Consumers

The Consumer Watchdog Comes Under New Fire From Congress


Consumer Financial Protection Bureau Director Richard Cordray testifies before the House Small Business Committee on Aug. 1, 2012 in Washington, D.C.

Photograph by Win McNamee/Getty Images

Consumer Financial Protection Bureau Director Richard Cordray testifies before the House Small Business Committee on Aug. 1, 2012 in Washington, D.C.

The Consumer Financial Protection Bureau was born in controversy. The financial industry balked at the bureau’s outspoken founder, Elizabeth Warren, and lobbied against having a new independent regulator to answer to. After President Obama used a recess appointment to have former Ohio Attorney General Richard Cordray replace Warren, opponents howled that the appointment was invalid and the bureau was operating illegally. Over time, that argument largely faded from public debate. Under Cordray’s leadership, the industry says the CFPB has failed to become the one-sided regulator it feared, and when I reported on the CFPB’s first year last month, the issue rarely came up in interviews.

Then, over two days in late January, the CFPB battle flared anew, causing regulatory uncertainty in an industry that was finally stabilizing. First, Obama on Jan. 24 announced plans to renominate Cordray, whose recess appointment runs out in a year. The next day, a three-judge panel in a federal appeals court invalidated three recess appointments Obama made to the National Labor Relations Board, saying Congress wasn’t really in recess when the appointments were made. Although the court ruling didn’t directly address the CFPB, Cordray was appointed on the same day as the NLRB board members.

Taken together, congressional Republicans saw more leverage to raise their former gripes about the CFPB. Republican senators sent Obama a letter threatening to block Cordray’s appointment unless the CFPB’s structure changes. They want the bureau to be run by a board instead of a single director, and they want it to be subject to the regular appropriations process, which would give Congress control over the agency’s budget. The bureau and consumer advocates contend these changes would weaken the CFPB’s independence and its ability to protect consumers.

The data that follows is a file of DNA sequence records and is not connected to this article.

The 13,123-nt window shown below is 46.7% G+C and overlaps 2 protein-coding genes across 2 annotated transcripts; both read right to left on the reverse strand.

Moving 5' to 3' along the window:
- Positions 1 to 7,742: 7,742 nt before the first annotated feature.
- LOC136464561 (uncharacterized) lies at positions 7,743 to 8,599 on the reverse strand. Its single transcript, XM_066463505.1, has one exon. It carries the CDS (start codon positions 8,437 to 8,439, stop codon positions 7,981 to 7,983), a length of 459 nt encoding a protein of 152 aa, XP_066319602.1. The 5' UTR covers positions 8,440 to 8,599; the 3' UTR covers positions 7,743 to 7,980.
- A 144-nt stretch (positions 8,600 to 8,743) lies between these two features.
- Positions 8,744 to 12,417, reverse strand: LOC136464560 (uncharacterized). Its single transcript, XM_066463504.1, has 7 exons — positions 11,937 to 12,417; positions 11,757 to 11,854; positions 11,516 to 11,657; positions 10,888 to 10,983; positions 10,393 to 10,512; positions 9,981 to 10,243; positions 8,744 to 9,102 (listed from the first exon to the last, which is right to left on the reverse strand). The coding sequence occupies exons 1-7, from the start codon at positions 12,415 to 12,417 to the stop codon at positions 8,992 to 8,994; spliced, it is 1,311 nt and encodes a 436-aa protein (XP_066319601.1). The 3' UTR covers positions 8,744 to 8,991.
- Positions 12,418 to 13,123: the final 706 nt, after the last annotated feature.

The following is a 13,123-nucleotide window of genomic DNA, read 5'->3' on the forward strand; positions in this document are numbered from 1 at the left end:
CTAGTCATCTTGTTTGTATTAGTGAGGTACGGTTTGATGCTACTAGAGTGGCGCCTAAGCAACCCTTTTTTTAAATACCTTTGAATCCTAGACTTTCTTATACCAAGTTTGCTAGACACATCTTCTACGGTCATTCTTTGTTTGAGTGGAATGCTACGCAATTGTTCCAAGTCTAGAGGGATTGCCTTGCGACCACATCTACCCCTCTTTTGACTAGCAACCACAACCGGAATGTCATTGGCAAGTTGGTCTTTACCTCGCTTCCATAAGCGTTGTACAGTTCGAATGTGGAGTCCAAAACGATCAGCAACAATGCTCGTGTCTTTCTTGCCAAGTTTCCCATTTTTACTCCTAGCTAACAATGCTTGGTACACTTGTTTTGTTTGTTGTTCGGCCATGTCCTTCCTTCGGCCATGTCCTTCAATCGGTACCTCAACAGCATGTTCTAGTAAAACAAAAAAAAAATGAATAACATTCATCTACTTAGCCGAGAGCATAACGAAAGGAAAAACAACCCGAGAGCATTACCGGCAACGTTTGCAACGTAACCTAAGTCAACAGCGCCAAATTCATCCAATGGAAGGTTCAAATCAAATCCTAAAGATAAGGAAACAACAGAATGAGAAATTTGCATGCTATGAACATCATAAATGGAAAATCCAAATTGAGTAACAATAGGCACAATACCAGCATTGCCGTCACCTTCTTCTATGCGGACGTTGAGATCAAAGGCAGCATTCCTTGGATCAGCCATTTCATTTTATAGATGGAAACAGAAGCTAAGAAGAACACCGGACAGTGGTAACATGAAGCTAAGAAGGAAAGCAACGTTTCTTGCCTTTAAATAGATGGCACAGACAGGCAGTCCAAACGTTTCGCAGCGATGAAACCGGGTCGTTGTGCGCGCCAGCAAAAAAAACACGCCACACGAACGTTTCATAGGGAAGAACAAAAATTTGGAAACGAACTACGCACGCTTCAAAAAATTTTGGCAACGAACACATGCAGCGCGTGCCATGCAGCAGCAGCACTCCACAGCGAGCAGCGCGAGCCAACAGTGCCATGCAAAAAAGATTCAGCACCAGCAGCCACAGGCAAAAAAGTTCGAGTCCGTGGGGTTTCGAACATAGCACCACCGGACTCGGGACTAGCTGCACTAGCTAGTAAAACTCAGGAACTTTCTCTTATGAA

The three-judge ruling at the appeals court most likely won’t be the final word. The decision has come under fire and contradicts rulings at peer courts, making it probable that the case will be reviewed by the court’s full panel of judges or appealed to the Supreme Court. And there’s support for Cordray among people in the financial industry. After Obama announced Cordray’s renomination, David Stevens, president of the Mortgage Bankers Association, praised Cordray as a “steady, consistent voice” who was willing to listen and learn from the industry’s perspective.

The industry certainly is ready for some consistency after being paralyzed by uncertainty over the shape of new regulations, in particular related to mortgages. In January the CFPB released new rules that will shape the future of lending, providing guidelines that the mortgage industry says are generally fair and manageable. Of course, the industry would love if the Republican senators’ proposed changes were enacted and the CFPB had less independence. But those changes are a long shot and had been rejected when Congress created the CFPB as part of the Dodd-Frank financial reform bill.

In the meantime, just as the financial industry was seeing greater regulatory certainty, congressional politics is upheaving it all again.

Weise_190
Weise is a reporter for Bloomberg Businessweek in New York. Follow her on Twitter @kyweise.

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